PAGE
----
Root Cause Analysis

I’ve moved on to a new project recently. It’s quite different from the previous one. Before I worked on a monolythic web application, now we’re using OSGi. As a result, our project consists of a lot of sub-projects (OSGi bundles) which makes it very inconvenient to use Ant. So we’ve switched to Gradle. Our company has also standardized on Perforce, where we used Subversion before.

To summarize, a lot has changed and I’m not really up to speed yet. This is evidenced by the fact that I broke our build 4 times in 5 days. As an aspiring software craftsman, I feel really bad about that. So why did this happen so often? And can I do anything to prevent it from happening again? Enter Root Cause Analysis.

Root cause analysis is performed to not just treat the symptoms, but cure the disease:

The key to effective problem solving is to first make sure you understand the problem that you are
trying to solve – why it needs to be solved, how you will know when you’ve solved it, and what the
root cause is.
Often symptoms show up in one place while the actual cause of the problem is somewhere
completely different. If you just “solve” the symptom without digging deeper it is highly likely that
problem will just reappear later in a different shape.

Henrik Kniberg has written about one way of doing root cause analysis: using Cause-Effect diagrams. Using this method, I ended up with the following:

Build Failure Cause Effect Diagram

I started out with the problem: Build Failure, in the orange rectangle. I then repeatedly asked myself why this is a bad thing and added the effects in the red rectangles. Just repeat this until you find something that conflicts with your goal. Finally, I repeatedly added causes in blue rectangles. You can stop when you’ve found something you can fix, but in general it’s good to keep asking a bit deeper than feels comfortable. This is where the Five Whys technique comes in handy.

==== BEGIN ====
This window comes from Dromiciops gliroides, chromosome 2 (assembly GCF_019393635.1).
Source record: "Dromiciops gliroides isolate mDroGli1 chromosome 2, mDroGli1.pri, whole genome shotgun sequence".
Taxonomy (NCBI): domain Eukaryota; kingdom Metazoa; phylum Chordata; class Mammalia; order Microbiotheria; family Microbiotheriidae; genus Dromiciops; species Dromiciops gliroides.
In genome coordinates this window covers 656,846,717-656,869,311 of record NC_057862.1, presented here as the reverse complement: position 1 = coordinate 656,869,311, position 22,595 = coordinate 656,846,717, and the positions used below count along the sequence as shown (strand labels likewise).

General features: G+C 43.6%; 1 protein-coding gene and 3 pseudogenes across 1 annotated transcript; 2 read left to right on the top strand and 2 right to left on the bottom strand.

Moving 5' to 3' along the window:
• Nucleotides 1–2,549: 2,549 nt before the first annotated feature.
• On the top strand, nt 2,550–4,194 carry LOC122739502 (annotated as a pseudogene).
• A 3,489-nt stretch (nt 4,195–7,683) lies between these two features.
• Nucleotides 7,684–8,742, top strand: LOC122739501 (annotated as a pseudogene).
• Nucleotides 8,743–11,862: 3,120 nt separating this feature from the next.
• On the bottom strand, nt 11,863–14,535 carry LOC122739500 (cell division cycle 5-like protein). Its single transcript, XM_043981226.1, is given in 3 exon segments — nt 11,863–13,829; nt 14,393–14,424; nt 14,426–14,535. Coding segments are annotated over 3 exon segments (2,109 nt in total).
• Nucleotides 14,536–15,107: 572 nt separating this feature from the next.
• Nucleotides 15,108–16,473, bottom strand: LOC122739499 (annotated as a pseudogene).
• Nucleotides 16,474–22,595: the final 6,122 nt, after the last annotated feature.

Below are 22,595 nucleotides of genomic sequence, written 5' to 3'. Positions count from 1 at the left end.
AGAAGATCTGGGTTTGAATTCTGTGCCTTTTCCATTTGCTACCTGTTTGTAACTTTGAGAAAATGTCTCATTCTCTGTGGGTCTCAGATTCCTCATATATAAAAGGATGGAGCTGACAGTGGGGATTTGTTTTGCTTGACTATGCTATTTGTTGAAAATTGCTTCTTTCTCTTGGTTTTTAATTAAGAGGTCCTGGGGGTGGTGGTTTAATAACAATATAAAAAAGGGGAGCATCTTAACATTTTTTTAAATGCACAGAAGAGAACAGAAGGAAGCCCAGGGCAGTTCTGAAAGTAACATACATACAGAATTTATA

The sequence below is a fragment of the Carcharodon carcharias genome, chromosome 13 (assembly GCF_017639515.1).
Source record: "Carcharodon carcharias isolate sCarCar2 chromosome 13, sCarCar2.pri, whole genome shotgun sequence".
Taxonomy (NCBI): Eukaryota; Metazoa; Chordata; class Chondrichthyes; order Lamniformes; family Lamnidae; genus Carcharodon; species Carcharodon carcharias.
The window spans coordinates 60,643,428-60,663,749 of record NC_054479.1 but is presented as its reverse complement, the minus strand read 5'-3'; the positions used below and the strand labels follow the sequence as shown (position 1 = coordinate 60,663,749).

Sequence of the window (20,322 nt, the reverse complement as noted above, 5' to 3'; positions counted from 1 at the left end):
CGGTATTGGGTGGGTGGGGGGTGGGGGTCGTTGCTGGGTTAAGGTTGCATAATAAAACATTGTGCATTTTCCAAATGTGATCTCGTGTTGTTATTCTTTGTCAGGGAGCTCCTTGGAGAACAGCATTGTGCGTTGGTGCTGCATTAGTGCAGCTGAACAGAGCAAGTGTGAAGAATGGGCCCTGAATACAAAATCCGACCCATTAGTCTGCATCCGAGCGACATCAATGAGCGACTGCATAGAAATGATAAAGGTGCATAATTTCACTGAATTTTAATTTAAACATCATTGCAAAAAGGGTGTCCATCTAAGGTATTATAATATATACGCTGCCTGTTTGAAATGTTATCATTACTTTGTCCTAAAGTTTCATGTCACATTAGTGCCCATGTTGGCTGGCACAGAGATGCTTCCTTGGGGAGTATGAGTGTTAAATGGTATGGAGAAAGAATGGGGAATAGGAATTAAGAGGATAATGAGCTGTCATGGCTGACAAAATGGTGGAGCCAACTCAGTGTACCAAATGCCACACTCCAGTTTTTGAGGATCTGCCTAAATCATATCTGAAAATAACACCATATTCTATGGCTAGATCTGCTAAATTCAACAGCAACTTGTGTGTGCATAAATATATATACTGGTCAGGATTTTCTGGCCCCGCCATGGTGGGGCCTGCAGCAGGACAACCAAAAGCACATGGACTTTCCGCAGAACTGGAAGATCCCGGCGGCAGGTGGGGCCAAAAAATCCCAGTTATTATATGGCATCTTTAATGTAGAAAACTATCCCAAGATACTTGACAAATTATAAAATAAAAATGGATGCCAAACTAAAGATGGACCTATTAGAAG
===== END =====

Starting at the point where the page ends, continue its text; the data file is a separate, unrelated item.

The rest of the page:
As you can see, my main problem is impatience. For those who know me, that won’t come as a surprise ;) However, in this case this personal flaw of mine gets in the way of my goal of making customers happy.

With the causes identified, it’s time to think up some countermeasures. Pick some causes that you can fix, and think of a way to treat them. The ones I’m going to work on are marked with a star in the figure above:

  • Use a checklist when submitting code to the source code repository. This will prevent me from making silly mistakes, such as forgetting to add a new file
  • Take the time to learn the tools better, in particular Gradle and Groovy
  • In general, try to be more patient

The last one is the hard one, of course. Wish me luck!

Update 2010-08-01: I have created a checklist with things to consider before submitting code to our Perforce repository and used this checklist all week. I broke the build twice this week, both times because of special circumstances that were not accounted for on the checklist. So I think I’m improving, but I’m not there yet.

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3 Responses to Root Cause Analysis

  1. […] we should do a root cause analysis to determine why this weakness slipped through the cracks in the first place. Armed with that […]

  2. […] changed, so that when you get back online, you forget to submit some files and break the build. That has happened to me quite a few times now, because the reconcile feature is not available in P4SWAD. You need to use […]

  3. […] of you who don’t know it, the bowling game (ten-pin) is almost the Hello, world! of TDD. I want to learn Groovy, but I’m going to re-do it in Java first, so that I have recent code and feelings to compare […]

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